Monday, June 25, 2018

Dandelion Puffs

For our last project of the Art Room year, I was looking for a quick and easy project that could be completed in one 90-minute class, and which would touch on some of the techniques and skills we learned this past year. I opted for this cute, easy and pretty much fool-proof dandelion project. It incorporates pen and line techniques, illustration, and watercolor techniques.... all things my 6-7 year old age group covered this year.

We began by looking at simple illustrations of dandelions. We noted their lines, the shape of their 'dandelion puff' (the white puffy stage of the dandelion, after it's seeded), and the shape and structure of the individual seedheads, which look like downey parachutes. We discussed how, when the wind blows, these seedheads blow off the puff and dance through the wind, disseminating the attached seed elsewhere. I demonstrated on the white board how we might illustrate seedheads. Students were given many options, from a double horseshoe shape, to a simple dotted shape. One student opted for little heart shapes.

We began with watercolor paper, the borders of which I had pre-taped, and a pencil. I did a guided drawing demo on the board. Students had to draw three dandelions. For good composition, one should be larger than the others, and none overlapping, in the left half of their paper. We began with three simple circles, and added stems to these. We noted that dandelion stems are generally not super straight, but may have a slight curve to them. Then we sectioned our circles off into lines, the way you would cut a pizza or a pie. These initial lines are the outer seedheads. We then added extra shorter lines in between these longer lines, (slicing the pie even smaller) and made these shorter seedheads. Our goal was to draw full, fluffy dandelion puffs. Students each chose what kind of downey parachute shape they wanted at the end of their seedheadss. Most opted for a different shape for each of their three dandelions.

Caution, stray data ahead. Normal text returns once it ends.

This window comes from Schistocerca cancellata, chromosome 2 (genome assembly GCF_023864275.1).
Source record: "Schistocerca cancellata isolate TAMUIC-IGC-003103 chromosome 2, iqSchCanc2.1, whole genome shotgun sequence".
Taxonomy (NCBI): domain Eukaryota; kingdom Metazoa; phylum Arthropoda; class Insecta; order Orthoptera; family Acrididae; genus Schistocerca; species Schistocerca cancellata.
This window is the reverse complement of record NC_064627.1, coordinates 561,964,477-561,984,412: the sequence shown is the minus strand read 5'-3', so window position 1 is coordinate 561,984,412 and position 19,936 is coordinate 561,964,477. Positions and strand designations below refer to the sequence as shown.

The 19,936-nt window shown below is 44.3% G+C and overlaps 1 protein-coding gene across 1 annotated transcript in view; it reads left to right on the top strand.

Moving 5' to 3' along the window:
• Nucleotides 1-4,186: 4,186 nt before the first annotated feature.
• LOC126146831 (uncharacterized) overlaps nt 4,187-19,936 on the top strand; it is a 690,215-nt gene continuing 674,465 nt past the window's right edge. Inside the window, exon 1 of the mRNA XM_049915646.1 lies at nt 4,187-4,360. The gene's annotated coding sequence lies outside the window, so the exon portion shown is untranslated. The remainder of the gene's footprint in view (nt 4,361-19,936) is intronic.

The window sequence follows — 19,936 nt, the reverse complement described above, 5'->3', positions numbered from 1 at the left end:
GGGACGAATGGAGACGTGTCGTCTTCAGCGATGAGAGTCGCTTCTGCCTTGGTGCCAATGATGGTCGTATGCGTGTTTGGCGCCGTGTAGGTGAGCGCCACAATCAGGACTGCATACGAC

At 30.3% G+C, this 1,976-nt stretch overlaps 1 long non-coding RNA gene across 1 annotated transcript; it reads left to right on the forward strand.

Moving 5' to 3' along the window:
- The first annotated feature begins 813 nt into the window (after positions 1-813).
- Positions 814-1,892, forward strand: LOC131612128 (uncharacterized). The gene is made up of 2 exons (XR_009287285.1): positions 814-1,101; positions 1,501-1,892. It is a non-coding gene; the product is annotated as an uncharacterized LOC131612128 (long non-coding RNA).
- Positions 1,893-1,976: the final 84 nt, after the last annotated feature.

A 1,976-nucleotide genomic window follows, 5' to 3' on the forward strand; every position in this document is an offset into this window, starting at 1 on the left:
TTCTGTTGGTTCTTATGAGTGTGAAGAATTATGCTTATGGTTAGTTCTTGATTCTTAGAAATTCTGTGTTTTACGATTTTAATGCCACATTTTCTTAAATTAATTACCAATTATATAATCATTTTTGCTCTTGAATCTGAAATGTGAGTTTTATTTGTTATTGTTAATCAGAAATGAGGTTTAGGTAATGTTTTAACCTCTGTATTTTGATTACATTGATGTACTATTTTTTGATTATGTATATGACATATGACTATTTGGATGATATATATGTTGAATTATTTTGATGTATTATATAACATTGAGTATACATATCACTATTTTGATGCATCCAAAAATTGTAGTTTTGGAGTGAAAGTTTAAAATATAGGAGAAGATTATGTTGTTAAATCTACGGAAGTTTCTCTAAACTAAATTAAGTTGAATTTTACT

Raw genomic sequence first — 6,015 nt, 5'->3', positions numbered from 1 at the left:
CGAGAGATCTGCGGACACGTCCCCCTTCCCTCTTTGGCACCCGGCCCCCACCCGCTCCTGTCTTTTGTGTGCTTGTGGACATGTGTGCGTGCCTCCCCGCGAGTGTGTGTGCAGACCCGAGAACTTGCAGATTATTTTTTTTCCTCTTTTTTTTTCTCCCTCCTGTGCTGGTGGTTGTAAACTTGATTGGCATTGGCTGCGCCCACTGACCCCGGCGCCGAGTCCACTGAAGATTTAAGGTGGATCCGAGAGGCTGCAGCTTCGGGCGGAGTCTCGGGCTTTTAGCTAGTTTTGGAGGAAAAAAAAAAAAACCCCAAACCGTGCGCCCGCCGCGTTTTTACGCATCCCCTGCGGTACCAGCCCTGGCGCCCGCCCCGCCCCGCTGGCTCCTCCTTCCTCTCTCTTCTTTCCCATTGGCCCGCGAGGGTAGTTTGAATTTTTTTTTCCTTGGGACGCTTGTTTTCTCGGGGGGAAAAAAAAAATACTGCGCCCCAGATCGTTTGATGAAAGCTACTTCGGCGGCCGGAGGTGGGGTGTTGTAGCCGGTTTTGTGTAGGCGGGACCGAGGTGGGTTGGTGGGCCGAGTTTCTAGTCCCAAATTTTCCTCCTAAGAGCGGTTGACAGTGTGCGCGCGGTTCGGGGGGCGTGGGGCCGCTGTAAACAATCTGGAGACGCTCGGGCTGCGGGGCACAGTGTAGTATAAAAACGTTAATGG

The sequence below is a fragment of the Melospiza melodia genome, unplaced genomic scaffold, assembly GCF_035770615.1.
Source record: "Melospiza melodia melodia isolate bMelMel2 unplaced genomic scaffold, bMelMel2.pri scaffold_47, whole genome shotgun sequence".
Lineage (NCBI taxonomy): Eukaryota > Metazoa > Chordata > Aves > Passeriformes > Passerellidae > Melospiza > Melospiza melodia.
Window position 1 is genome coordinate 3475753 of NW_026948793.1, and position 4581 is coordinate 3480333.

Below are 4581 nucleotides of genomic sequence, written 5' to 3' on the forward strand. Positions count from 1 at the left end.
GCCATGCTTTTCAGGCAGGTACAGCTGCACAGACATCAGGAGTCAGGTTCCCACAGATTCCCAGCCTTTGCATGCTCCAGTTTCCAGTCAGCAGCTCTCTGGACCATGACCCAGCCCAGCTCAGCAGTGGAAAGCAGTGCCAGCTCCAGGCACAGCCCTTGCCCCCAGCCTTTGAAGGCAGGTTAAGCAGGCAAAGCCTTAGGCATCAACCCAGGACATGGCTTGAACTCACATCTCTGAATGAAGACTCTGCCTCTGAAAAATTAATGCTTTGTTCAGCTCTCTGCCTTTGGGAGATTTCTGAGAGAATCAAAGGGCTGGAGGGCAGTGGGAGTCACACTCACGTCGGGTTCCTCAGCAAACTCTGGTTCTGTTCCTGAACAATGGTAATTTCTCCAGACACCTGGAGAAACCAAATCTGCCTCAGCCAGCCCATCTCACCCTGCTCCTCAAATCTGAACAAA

Just like in our pen and line techniques classes earlier this year, students were encouraged to draw carefully, neatly connecting their line points, and thinking of symmetry and even spacing. Where puffs looked too 'naked' students were encouraged to add some extra seedheads for a fuller puff.

Next, we drew a few detached seedheads dancing in the wind. These should be dancing towards the right side of our paper. For good composition, their placement should be varied with some upside-down, some sideways and one trailing off towards the top right corner. This carries our eyes all the way to the other end of the paper. We noted that the parachute shape on these should match the ones on our dandelion puffs.... since they originate from these puffs. My students got this concept without a problem!

We traced all our lines with a fine permanent marker and erased our pencil lines.
For that added illustration quality, we chose to write something whimsy at the bottom of our paper. Since these students are very young, and many are English as a second or third language learners, I wrote a few options on the board for them to copy, like 'Wish', 'Make a Wish', and 'Summer'.

Rubber Cement Resist
I opted to use rubber cement on our puffs to resist the paint. Rubber cement is a rather unfriendly glue which should not be breathed in. Because I did not want my young students working with this material I decided to apply it myself to their puffs. I worked at the wide open window sill and work briskly, applying the glue to each student's puffs as they brought their work to me after finishing with their pencil erasing. We then dried these with the blow dryer and moved on to our background.

Watercolor Background
We used a wet-on-wet watercolor technique for our background. We dropped dabs of 2-3 analogous colors on our wet background, moved the paint around a bit, but not overworking it. We applied salt and dabbed with a tissue for texture. There were then dried with the blow dryer.

Lastly, we rubbed the rubber cement glue off of our dandelions using a rubber cement eraser. I recommend using an eraser specifically for removing rubber cement, as regular pencil erasers will likely simply glide over the glue, smearing and smudging what's nearby, without properly lifting the glue. The lifted glue revealed beautifully white dandelions beneath our watercolored backgrounds.

Finally, we removed the taped borders for a crisp edge. Voila! A quick, fun and summery project incorporating pen and line, illustration and watercolor techniques. A great entry into summer!

Students aged 6 and 7